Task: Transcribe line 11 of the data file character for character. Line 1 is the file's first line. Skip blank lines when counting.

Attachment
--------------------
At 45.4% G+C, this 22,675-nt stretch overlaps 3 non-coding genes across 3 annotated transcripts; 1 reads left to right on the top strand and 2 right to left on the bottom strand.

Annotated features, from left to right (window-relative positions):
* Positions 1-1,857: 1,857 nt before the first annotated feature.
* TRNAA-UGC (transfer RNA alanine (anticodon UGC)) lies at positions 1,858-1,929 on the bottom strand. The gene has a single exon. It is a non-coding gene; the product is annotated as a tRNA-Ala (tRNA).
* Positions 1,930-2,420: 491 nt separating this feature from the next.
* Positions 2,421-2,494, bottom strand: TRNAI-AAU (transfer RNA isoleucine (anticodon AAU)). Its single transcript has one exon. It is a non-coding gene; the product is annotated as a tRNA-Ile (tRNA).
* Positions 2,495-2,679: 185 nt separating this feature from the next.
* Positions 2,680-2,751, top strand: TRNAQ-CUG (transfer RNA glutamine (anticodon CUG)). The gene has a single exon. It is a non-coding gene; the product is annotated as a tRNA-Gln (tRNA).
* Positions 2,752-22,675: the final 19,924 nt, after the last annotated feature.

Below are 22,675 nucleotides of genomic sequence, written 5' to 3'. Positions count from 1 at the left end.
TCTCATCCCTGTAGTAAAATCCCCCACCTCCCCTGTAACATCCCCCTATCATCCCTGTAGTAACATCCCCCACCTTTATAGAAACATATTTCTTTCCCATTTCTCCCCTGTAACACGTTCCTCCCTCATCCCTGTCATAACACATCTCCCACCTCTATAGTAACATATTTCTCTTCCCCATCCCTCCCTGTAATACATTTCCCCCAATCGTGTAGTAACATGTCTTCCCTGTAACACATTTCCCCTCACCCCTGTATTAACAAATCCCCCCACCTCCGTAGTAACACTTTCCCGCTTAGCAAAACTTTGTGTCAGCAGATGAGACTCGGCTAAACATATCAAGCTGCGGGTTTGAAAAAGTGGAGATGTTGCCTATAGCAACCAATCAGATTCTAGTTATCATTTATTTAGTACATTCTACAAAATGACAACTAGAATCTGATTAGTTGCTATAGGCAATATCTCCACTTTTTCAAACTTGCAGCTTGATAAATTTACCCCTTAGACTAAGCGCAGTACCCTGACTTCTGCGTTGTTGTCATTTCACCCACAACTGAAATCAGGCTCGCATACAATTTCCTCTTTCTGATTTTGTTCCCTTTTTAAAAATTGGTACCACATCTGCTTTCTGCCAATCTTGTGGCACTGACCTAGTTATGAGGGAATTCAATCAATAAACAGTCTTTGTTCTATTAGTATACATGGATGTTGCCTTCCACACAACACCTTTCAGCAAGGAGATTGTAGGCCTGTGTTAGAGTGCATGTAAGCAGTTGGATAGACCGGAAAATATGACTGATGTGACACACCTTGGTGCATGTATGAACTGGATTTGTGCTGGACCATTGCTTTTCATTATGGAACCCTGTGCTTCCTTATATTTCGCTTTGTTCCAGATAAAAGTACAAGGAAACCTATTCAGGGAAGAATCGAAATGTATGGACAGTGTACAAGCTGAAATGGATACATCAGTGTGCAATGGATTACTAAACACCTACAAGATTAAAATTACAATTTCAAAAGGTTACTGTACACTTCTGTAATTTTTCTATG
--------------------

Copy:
TCTCATCCCTGTAGTAAAATCCCCCACCTCCCCTGTAACATCCCCCTATCATCCCTGTAGTAACATCCCCCACCTTTATAGAAACATATTTCTTTCCCATTTCTCCCCTGTAACACGTTCCTCCCTCATCCCTGTCATAACACATCTCCCACCTCTATAGTAACATATTTCTCTTCCCCATCCCTCCCTGTAATACATTTCCCCCAATCGTGTAGTAACATGTCTTCCCTGTAACACATTTCCCCTCACCCCTGTATTAACAAATCCCCCCACCTCCGTAGTAACACTTTCCCGCTTAGCAAAACTTTGTGTCAGCAGATGAGACTCGGCTAAACATATCAAGCTGCGGGTTTGAAAAAGTGGAGATGTTGCCTATAGCAACCAATCAGATTCTAGTTATCATTTATTTAGTACATTCTACAAAATGACAACTAGAATCTGATTAGTTGCTATAGGCAATATCTCCACTTTTTCAAACTTGCAGCTTGATAAATTTACCCCTTAGACTAAGCGCAGTACCCTGACTTCTGCGTTGTTGTCATTTCACCCACAACTGAAATCAGGCTCGCATACAATTTCCTCTTTCTGATTTTGTTCCCTTTTTAAAAATTGGTACCACATCTGCTTTCTGCCAATCTTGTGGCACTGACCTAGTTATGAGGGAATTCAATCAATAAACAGTCTTTGTTCTATTAGTATACATGGATGTTGCCTTCCACACAACACCTTTCAGCAAGGAGATTGTAGGCCTGTGTTAGAGTGCATGTAAGCAGTTGGATAGACCGGAAAATATGACTGATGTGACACACCTTGGTGCATGTATGAACTGGATTTGTGCTGGACCATTGCTTTTCATTATGGAACCCTGTGCTTCCTTATATTTCGCTTTGTTCCAGATAAAAGTACAAGGAAACCTATTCAGGGAAGAATCGAAATGTATGGACAGTGTACAAGCTGAAATGGATACATCAGTGTGCAATGGATTACTAAACACCTACAAGATTAAAATTACAATTTCAAAAGGTTACTGTACACTTCTGTAATTTTTCTATG